We had a short wish list for Thailand: pet tigers, have a spa day, and watch a Muay Thai match. We accomplished all three in one day in Chiang Mai.
Petting tigers is a lot easier than it seems like it should be. You would think that such a dangerous-sounding activity would be heavily regulated. It’s not. All you need to do to pet a tiger is get to Tiger Kingdom and pay an entrance fee. Any tuk tuk can get you to Tiger Kingdom from Chiang Mai. You probably shouldn’t trust our pricing. We pretty much always overpay because we’re white and don’t haggle at all. I’ve been told that there are set prices for drivers in Chiang Mai. I can tell you that our driver did not have a set price. We ended up paying 700 Baht for a round trip to Tiger Kingdom and back. At first he wanted 500 Baht one way then 800 Baht round trip so we were okay with 700 Baht, but I’m sure you could find transportation for less.
The pricing for Tiger Kingdom is based on the size of the tiger with the biggest and smallest being the most expensive (600-700 Baht) because they are the coolest. The medium and small tigers cost 500 Baht per person. We opted for the small tigers, which are not small at all. All I can say is that I am glad that we didn’t select the biggest. The small tigers were intimidating enough!
After reading a list of rules for tiger petting (don’t approach from the front, don’t let the tiger lick you, etc.) we entered the cage. There are several employees in the cage with you whose job it is to prevent the tigers from eating you. They cannot take a photo of you, but if you are there with someone else that person can take as many photos as you like. There is also an option to hire a photographer for 299 Baht. It’s worth considering. Our photos didn’t come out that well because I was unexpectedly frightened by the tigers. They are very big and very strong. At one point, Patrick was trying to get me to snuggle a tiger, but every time I leaned in the tiger swatted me with his tail. It was not gentle. Tigers are scary.
Massages are available everywhere in Thailand. Walk down any street in Chiang Mai and you will encounter a plethora of massage parlors. At several of our hotels, you could get a massage in your room. And the best part is, they are insanely affordable.
Our first spa day attempt was in Phuket. We wandered into a massage parlor. Patrick opted for the aloe vera massage (we were very sunburnt), and I chose the body scrub. I am not big on massages. I want to end a spa day feeling more beautiful, not necessarily more relaxed. We headed towards the curtained off beds and stripped down to our unmentionables, which was not far enough. When my masseuse entered she popped the elastic on my panties and asked, “You want take off?” So I did. Why not get my rear end as smooth as the rest of my body? The entire massages lasted a good hour and cost less than $20 total for both of us.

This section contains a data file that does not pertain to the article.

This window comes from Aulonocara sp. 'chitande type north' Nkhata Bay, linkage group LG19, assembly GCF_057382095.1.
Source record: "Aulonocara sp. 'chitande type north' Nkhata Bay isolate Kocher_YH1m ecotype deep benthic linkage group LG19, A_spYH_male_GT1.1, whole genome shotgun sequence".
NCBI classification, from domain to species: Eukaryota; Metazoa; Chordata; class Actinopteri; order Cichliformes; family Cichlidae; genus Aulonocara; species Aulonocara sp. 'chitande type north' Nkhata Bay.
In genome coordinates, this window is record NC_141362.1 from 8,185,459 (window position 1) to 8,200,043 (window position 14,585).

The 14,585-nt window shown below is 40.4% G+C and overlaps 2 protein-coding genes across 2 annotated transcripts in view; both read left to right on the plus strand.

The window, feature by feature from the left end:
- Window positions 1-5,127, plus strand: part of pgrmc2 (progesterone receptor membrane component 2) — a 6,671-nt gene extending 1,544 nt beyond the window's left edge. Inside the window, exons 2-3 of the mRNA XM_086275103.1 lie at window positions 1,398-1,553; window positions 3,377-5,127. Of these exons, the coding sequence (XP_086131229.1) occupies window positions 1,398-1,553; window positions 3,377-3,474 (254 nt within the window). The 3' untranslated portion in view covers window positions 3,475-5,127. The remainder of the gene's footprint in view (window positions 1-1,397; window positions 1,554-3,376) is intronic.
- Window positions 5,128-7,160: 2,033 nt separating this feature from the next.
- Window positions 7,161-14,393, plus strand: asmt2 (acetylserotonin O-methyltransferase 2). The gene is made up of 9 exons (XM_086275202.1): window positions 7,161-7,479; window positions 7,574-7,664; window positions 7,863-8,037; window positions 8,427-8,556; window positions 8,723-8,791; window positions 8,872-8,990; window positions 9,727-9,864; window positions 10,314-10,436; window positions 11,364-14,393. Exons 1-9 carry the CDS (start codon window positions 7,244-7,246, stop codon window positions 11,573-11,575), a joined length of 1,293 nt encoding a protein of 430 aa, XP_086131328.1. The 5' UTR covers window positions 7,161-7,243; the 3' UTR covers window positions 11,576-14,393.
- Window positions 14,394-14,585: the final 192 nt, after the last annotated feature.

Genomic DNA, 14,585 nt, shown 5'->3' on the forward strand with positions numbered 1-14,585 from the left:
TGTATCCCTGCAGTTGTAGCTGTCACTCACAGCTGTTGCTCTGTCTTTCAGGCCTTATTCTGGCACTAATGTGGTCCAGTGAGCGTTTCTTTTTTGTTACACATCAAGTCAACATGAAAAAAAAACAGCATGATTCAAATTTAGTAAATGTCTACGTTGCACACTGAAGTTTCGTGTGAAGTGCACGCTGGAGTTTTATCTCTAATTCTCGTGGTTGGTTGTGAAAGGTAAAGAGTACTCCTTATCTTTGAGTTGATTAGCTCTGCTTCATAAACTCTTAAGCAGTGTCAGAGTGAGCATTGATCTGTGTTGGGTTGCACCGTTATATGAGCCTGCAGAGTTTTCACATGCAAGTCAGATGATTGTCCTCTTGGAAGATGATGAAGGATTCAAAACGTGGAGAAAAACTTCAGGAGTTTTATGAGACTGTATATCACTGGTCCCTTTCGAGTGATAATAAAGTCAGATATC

But Patrick wanted more. So in Chiang Mai he decided to do a full spa package: body scrub, oil massage, facial, foot massage, hand massage, manicure, and pedicure. It was a three hour ordeal so I dropped him off and went in search of someone to dye my hair. I wanted to dye it back to my natural hair color, but the stylist did not speak a lick of English. I now have black hair, but Patrick had a great spa day. The body scrub was very thorough. They scrubbed everywhere. Babies now strive to be as soft as Patrick’s bottom.
The next day we continued our Thailand spa experience with a fish foot scrub and massage. The fish tickled as they nibbled the dead skin off of our feet, but our feet did feel much softer once they were finished. If you are ever in Thailand, have a spa day. You can afford it.
There are a lot of Muay Thai boxing rings in Chiang Mai, and a fight is happening pretty much every night of the week. Most of them are geared towards tourists, including the one we attended. Hawkers stand out on the streets handing out flyers and trying to sell tickets. We ended up buying our tickets at the ring when we showed up without a problem. The tickets cost 400 Baht per person, and they seat you at a bar inside the arena. We had a good view of the ring and easy access to drinks if need be. Some of the fights were silly. Some were children fighting. At one point they had a group of blindfolded people in the ring swinging at each other. I’ll admit, it was entertaining. All of this leads up to the big fight, or real fight as it’s sometimes referred to on the flyers. The big fight lasted all of six seconds. It was terribly mismatched. All in all, though, it was still a fun night.
Thailand has a lot to offer. Beautiful landscapes, friendly people, more temples than you can shake a stick at. I’m sure every visitor has their own wish list. What’s yours?
P.S. Internet in China sucks so pictures will be posted later. Sorry, folks.